Fort Lauderdale, FL The Broward County Police Benevolent Association (BCPBA) has released the results of an opinion survey on body-worn cameras by rank-and-file City of Hallandale Beach police officers. The complete survey report may be found at the bcpba.org website.
The union notified the City of Hallandale Beach of the survey and allowed input before being completed and mailed on June 3, 2015. The survey was sent to law enforcement officers from the rank of sergeant and below, not just to those officers participating in the pilot program.
Following is a summary of the survey conclusions:
- Nearly 67 percent of survey respondents were decidedly against the adoption of a body worn camera program for front line officers. Only 13 percent expressed support for this idea.
- Ninety-five percent of officers responding felt cameras would divert significant resources away from more pressing needs.
- Ninety-five percent of officers felt body worn cameras would limit their discretion in the field.
- Approximately 87 percent of respondents fear cameras will be used as a disciplinary tool by management to punish minor infractions.
- Over 80 percent of officers say that citizens will be reluctant to share information with police if they know they are being recorded.
- The majority of officers (42 percent) agree that body worn cameras will increase police transparency and accountability while 33 percent disagreed.
- A major concern for officers (87 percent) was the potential for exposure of police tactics, crime scenes and secured areas with the release of body worn camera footage.
- Forty-seven percent of respondents disputed the “civilizing” effect of cameras on police and citizen behavior with 38 percent agreeing that cameras may result in better behavior by both parties.
- Forty-four percent of officers said they would be less willing to answer calls for service if they are required to wear cameras.
- Officers did agree (62 percent) that cameras provide an evidentiary tool and a means to settle disputes.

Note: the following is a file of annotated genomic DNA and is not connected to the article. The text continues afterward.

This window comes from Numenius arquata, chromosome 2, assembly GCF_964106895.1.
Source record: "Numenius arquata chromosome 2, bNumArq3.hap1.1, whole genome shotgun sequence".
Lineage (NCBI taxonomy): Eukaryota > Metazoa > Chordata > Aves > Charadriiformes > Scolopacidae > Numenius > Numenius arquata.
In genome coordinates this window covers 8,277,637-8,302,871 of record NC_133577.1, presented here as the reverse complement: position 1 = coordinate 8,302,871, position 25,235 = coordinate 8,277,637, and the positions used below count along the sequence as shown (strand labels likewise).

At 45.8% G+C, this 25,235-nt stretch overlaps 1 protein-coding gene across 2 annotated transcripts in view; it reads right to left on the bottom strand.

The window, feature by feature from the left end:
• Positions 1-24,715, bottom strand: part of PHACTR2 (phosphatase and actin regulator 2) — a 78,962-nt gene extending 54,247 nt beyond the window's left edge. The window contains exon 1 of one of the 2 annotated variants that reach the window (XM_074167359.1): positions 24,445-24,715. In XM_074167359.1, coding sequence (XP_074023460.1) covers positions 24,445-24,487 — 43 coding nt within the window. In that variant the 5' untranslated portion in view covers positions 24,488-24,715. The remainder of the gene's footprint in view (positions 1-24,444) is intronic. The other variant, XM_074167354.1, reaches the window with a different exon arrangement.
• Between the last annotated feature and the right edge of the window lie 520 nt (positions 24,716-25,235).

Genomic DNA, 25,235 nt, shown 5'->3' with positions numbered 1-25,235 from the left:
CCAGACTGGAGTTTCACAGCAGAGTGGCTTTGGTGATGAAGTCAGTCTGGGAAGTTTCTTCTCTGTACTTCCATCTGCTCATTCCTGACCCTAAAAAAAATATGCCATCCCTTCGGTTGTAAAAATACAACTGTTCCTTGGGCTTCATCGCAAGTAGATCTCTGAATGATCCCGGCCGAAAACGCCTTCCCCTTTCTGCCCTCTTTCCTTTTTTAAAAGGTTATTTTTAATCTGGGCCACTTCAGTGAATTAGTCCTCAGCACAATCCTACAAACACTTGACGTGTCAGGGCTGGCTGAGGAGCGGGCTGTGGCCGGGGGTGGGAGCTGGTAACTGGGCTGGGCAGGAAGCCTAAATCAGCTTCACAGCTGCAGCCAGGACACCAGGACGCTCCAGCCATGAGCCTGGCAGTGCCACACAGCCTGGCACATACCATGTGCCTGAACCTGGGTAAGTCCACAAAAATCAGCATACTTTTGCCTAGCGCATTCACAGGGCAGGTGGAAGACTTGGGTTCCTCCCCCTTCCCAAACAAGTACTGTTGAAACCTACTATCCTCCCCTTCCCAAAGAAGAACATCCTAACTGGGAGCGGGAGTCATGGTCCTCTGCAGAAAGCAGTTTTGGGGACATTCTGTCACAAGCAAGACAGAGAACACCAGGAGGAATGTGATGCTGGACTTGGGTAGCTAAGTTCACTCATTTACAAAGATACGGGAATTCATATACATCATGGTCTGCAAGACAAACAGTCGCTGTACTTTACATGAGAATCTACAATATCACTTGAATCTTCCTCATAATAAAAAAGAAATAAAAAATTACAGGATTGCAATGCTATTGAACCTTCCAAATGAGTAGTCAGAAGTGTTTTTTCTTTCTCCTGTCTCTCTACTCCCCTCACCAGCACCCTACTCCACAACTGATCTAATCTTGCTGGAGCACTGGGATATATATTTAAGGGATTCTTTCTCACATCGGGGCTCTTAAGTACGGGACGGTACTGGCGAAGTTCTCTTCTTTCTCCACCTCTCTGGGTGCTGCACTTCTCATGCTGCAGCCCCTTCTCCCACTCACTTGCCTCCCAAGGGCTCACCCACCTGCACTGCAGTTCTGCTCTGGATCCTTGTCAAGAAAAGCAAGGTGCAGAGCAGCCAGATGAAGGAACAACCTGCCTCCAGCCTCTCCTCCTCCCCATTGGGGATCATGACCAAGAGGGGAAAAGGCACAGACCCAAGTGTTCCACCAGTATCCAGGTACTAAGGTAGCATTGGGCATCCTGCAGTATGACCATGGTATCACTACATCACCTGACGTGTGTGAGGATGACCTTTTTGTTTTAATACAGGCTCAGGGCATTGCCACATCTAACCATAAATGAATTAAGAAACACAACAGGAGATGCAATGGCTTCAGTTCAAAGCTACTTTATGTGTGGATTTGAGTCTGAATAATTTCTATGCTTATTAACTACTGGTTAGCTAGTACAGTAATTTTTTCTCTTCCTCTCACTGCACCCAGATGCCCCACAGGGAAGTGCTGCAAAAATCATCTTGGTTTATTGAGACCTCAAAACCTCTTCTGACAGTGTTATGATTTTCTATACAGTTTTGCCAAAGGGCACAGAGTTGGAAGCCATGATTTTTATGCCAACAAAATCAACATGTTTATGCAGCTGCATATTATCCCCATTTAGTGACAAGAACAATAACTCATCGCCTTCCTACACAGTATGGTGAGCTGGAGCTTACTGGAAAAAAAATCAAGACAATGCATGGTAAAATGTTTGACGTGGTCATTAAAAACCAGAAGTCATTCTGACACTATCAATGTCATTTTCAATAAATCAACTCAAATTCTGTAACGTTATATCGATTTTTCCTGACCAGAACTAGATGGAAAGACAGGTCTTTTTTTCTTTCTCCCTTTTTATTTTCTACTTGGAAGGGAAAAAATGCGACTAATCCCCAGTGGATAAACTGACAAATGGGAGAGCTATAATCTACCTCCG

- Officers expressed extreme pessimism that wearing cameras would make them safer on the job (73 percent).
Included in the survey report are comments from officers. One comment summed up the feelings of many: “I think officers will be worried only about their cameras and forgo safety. Officers will second guess themselves on personal safety and get hurt.”
Another respondent itemized several concerns: “Camera limitations: doesn’t see what the officer sees. Can’t acknowledge physiological & psychological phenomena officers experience under high stress. Some important danger cues like ‘tensioning’ of a subject are not recorded but experienced by officer – we may feel sensory clues that a camera does not. Camera may have better ‘eyes’ than a particular officer (i.e., no 20/20 vision, low light conditions). Officer liabilities: not protected by current legislation in Florida… Primary issues: Officers & citizens, cameras may provide negative issues/sensitive subject matter to be disclosed by public records requests.” (Item #1)
Statement from BCPBA President
“Based on discussions and opinions of officers throughout the country, and as reflected in the survey results from Hallandale Beach, the negative impact of implementing a body-worn camera program is clear,” said Jeff Marano, President of the Broward County Police Benevolent Association. “There were no surprises. It’s just as we predicted.”
The Broward County Police Benevolent Association is the largest law enforcement union serving Broward County. BCPBA is a non-profit organization providing labor relations assistance and collective bargaining services for its members. Our mission is to promote professionalism in law enforcement and to protect the rights and privileges of individual law enforcement officers and civilian employees, as well as to keep citizens informed of the challenges facing law enforcement today. We are active in community events including those that support and honor law enforcement.
Read the survey report at the BCPBA website.